Well there is literally nothing about this not to love. In 1889 the city of Paris unveiled the Eiffel Tower, and in the true spirit of historical (and sometimes petty) intercity rivalry, London was not going to stand idly by. A public design competition was launched to come up with the British version of the landmark, The Great Tower For London and in the end 68 suggestions made the cut for this showcase catalogue. Now the Public Domain Review has made it available online and it will tickle those with a penchant for old books and/or some truly bizarre architecture.
It must be said that many of the designs have been maybe, um, a little too inspired by their Parisian counterpart but some are just tremendously bonkers. In the end financial difficulties meant the winning design only rose to 47 metres before work on it stopped but the site lives on in British cultural significance as it is now where our national stadium Wembley is located.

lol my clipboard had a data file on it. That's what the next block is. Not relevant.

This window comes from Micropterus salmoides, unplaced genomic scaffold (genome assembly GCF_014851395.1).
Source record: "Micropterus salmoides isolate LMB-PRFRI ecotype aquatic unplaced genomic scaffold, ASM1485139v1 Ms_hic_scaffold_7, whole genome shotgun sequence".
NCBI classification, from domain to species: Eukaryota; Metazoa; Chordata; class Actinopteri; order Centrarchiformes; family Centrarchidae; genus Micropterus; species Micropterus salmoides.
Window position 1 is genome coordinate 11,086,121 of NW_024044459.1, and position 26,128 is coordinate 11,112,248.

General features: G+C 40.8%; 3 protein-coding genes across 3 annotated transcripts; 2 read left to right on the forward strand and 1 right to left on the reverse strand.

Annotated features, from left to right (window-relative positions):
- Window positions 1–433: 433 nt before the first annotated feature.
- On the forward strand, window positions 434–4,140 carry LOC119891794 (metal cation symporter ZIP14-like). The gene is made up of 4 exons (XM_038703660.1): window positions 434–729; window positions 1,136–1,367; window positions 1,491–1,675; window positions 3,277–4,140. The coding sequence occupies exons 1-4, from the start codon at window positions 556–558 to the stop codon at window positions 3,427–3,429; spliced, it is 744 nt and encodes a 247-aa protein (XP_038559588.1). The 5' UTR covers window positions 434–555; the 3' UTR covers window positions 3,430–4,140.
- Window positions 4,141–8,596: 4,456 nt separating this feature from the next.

Spend some time flicking through this extraordinary book – thrillingly each design comes with some details as to cost, materials and extra features so you too can pick a winner. Marvellous.
- Retracing and recreating historic reggae record sleeves with photographer Alex Bartsch
- David Wilson directs deeply moving film B.E.N. about using AI robots to tackle loneliness
- Art and About: Charlotte Trounce celebrates the architectural beauty of museums and galleries
- Riikka Laakso’s screenprinted zine is a tribute to Moomin author Tove Jansson
- Sandy Van Helden’s illustrations of contemporary culture
- Bompas & Parr explores the strange world of sploshing (NSFW)
- Kodak returns to its 1970s symbol, joining the retrobrand bandwagon
- Kodak unveils the Ektra: its first ever smartphone
- Working Not Working reveals the top 50 companies creatives would kill to work for
- William Knight's socially conscious portfolio of graphic design
- Juan Aballe’s photographs of pastoral landscapes filled with wanderlust
- Exclusive first interview with new UK Vice.com editor Jamie Clifton